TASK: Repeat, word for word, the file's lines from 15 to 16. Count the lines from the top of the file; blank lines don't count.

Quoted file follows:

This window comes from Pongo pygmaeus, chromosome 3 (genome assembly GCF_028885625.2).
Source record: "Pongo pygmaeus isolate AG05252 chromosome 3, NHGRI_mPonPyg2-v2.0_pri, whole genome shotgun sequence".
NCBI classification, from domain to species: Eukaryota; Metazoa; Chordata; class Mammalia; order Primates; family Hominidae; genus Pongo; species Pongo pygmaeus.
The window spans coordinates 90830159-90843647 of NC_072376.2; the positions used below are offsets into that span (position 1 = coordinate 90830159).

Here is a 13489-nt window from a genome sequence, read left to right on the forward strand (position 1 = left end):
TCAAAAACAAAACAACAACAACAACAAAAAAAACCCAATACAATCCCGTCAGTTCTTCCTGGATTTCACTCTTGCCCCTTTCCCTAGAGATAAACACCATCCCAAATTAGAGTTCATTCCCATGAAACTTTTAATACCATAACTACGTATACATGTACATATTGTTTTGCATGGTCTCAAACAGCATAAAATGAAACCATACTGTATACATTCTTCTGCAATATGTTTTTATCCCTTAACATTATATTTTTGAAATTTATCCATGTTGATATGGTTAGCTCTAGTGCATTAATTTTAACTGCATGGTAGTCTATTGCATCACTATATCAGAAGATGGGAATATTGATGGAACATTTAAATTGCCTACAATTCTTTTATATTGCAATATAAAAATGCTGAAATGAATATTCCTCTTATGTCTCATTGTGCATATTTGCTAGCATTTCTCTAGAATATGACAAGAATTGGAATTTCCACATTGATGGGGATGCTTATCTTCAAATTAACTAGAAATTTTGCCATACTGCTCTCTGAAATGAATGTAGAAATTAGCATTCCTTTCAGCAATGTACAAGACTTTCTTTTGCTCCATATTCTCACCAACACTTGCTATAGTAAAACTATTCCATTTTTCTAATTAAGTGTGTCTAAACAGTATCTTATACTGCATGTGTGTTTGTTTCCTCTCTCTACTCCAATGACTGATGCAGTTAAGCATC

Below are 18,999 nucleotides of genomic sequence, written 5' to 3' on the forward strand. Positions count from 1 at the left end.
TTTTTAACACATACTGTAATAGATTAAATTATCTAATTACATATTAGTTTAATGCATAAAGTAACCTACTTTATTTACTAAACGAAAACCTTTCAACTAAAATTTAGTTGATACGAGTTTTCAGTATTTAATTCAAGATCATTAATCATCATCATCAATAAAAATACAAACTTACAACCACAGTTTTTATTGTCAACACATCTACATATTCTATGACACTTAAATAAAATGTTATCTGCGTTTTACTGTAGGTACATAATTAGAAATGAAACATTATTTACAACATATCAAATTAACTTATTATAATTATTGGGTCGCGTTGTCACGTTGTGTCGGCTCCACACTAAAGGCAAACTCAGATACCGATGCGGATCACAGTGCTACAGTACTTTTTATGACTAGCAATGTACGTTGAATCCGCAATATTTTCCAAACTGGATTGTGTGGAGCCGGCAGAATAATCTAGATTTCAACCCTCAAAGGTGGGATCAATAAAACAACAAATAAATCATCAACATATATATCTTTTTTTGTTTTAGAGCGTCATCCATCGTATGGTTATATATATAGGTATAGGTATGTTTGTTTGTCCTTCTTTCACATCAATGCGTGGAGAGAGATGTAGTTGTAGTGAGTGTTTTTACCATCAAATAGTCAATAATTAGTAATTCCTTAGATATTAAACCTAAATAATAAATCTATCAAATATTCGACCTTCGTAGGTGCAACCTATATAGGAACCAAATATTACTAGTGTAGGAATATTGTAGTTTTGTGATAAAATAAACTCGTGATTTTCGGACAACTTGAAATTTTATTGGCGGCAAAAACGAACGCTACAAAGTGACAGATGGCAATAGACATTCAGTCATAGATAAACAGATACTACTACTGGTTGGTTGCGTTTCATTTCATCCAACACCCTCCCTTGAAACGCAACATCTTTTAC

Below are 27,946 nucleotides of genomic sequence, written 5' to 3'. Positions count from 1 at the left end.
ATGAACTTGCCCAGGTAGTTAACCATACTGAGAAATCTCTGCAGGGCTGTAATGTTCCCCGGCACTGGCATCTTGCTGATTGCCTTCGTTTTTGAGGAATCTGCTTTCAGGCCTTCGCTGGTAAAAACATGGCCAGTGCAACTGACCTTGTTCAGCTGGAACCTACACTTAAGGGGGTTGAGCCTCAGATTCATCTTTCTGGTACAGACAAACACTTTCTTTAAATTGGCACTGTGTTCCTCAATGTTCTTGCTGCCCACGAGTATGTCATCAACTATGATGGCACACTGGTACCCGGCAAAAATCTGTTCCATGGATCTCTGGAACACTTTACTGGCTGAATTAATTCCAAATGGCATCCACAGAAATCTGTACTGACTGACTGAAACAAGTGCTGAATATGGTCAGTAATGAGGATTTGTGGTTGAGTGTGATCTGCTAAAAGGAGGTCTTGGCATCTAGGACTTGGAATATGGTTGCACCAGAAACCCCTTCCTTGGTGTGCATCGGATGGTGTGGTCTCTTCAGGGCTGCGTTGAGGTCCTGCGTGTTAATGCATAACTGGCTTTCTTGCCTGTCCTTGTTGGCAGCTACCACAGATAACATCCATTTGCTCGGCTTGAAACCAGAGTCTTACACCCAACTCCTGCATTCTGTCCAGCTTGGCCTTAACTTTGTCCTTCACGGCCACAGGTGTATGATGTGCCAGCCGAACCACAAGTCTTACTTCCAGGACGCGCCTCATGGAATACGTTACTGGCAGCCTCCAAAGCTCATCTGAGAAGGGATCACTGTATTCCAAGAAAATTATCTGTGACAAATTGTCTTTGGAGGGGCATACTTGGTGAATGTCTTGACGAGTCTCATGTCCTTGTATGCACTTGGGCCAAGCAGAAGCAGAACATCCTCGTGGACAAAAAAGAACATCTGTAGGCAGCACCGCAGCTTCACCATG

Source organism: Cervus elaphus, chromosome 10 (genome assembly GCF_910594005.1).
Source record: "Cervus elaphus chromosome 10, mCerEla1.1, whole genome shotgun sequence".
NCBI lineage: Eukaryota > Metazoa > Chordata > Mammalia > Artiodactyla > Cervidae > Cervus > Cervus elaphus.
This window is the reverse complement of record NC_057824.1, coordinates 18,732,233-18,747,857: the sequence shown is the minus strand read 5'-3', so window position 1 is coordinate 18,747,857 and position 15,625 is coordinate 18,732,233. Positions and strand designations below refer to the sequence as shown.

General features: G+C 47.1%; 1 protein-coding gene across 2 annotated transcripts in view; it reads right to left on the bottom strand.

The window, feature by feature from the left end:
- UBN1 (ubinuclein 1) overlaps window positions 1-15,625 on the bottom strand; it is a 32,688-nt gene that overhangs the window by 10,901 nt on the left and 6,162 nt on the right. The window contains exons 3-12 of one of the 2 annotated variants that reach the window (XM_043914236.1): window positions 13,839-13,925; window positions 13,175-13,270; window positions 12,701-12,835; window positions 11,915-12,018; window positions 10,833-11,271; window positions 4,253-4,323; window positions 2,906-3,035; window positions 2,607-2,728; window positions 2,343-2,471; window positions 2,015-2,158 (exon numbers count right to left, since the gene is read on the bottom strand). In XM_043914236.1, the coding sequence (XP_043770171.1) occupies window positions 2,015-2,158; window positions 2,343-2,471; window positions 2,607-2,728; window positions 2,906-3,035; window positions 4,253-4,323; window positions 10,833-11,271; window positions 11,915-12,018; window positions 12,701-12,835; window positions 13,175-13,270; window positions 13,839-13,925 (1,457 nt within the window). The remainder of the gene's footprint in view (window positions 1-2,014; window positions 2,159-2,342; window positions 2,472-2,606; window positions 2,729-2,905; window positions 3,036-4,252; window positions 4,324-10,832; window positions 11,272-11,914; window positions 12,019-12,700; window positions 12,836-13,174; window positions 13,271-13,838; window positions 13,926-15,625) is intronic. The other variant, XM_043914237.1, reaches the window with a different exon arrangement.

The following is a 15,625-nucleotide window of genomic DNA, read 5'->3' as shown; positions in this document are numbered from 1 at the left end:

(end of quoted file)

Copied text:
General features: G+C 47.1%; 1 protein-coding gene across 2 annotated transcripts in view; it reads right to left on the bottom strand.

The window, feature by feature from the left end: